It has been a few weeks since the Angels traded my homeboy, Peter Bourjos, to the Cardinals for David Freese. And this horse’s heart is still producing a pulse, I’m going to beat on it a little bit more to make sure that it is good and dead.
I came across an article on MLB.com’s Cut4 page about Freese and his heroics in the 2011 World Series. And, to be certain, heroics is what they were. The Cardinals were one strike away from going home empty handed when Freese lined a two-run triple over Nelson Cruz‘s head in the bottom of the ninth. He solidified his “October to remember” with a walk-off home run. Hollywood-type stuff.
The problem with relying on that small snapshot as your hope for future success is that you will be consistently disappointed with a player. I know, because I thought the same thing for Jeff Mathis.
In 2009, Jeff Mathis had a posteseason for the ages. He hit .533/.533/.867 over seven games in the 2009 playoffs. He did this:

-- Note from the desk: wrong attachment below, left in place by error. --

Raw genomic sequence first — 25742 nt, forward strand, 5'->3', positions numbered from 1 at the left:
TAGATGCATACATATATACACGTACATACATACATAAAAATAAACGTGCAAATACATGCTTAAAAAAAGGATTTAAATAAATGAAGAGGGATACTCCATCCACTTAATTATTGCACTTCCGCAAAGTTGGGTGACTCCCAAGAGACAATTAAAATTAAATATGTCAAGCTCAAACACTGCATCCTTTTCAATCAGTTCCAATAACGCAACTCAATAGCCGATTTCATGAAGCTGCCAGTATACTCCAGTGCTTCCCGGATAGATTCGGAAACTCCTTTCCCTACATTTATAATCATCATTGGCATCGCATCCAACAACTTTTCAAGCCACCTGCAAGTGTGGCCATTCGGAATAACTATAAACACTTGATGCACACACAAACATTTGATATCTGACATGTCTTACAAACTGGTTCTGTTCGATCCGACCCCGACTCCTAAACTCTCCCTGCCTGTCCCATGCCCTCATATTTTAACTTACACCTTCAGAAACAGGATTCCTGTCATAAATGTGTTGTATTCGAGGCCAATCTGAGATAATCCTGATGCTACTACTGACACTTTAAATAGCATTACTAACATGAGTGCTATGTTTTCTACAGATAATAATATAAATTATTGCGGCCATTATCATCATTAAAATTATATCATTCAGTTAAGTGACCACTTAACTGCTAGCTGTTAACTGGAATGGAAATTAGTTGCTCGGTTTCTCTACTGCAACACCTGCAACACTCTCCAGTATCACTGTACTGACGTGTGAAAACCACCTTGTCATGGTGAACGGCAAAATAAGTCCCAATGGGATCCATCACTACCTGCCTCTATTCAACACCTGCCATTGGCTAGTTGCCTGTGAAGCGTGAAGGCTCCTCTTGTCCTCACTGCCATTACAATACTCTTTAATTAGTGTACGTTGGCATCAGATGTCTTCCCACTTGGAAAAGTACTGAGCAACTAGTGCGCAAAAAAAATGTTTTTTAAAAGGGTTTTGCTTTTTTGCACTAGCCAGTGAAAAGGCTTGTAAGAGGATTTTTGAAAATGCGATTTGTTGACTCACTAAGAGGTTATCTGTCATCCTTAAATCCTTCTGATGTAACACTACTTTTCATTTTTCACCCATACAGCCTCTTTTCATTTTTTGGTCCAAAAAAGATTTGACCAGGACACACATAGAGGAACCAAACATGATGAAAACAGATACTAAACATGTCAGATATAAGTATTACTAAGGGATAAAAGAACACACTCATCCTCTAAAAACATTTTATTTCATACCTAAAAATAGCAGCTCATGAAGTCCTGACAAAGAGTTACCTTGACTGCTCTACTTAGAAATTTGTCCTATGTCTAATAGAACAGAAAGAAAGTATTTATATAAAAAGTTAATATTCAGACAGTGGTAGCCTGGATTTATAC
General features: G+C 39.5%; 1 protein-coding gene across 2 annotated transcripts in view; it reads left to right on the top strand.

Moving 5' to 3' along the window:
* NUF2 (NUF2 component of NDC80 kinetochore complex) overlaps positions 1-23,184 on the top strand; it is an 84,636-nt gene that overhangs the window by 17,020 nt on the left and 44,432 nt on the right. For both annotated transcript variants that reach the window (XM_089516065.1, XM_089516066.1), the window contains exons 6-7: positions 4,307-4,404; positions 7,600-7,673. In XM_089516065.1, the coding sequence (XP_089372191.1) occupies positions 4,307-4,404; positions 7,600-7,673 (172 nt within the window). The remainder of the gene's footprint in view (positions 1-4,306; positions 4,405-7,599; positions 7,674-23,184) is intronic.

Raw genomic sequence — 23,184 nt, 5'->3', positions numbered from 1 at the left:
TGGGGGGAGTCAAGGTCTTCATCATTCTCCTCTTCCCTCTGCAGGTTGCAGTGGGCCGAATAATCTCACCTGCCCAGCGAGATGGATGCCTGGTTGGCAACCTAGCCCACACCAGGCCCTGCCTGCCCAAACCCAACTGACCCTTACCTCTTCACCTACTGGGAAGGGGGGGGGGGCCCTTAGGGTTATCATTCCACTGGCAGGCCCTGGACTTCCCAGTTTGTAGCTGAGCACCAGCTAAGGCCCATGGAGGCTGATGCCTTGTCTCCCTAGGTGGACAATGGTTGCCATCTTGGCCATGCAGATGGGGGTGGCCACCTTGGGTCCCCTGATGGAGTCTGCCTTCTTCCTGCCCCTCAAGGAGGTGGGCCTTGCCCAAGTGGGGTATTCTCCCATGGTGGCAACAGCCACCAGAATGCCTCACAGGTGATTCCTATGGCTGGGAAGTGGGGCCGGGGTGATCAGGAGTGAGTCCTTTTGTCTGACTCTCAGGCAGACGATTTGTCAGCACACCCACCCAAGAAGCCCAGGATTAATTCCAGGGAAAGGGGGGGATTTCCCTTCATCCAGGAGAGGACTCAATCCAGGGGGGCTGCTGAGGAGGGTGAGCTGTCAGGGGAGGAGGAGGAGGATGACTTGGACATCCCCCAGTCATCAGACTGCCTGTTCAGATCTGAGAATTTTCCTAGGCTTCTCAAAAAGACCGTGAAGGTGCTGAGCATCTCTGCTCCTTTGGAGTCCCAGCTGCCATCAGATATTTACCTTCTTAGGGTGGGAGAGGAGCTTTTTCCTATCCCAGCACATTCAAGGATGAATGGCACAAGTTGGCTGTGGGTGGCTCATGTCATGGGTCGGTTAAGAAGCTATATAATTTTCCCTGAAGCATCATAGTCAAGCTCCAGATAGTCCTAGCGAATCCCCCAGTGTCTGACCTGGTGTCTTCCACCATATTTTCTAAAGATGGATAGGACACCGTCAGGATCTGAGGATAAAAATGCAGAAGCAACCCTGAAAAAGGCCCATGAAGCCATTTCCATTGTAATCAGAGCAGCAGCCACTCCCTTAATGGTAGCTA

He did call for this pitch against Alex Rodriguez, which was dumb. But, for a couple of weeks – a snapshot, so to speak – I was as confident seeing Jeff Mathis at the plate as I ever was at any time before or since.
It also doesn’t help that, since that 2011 postseason (and the 2012 NLDS where he hit .421/.500/.579), Freese’s postseason hitting has been, well, Mathisian.
That’s an awful lot of suck.
David Freese had a fantastic performance in the 2011 playoffs. He had a good season in 2012. He had an injury-marred 2013. Don’t let one small stretch of games (regardless of the stage they were on) be the barometer for a player’s future performance. Freese is not that player. He just calmed himself down and came through when his team needed it the most. Good for him. Bad for projections.
Dear Jerry Dipoto,
Please, do something today. Anything, really.
Blogger who is running out of ideas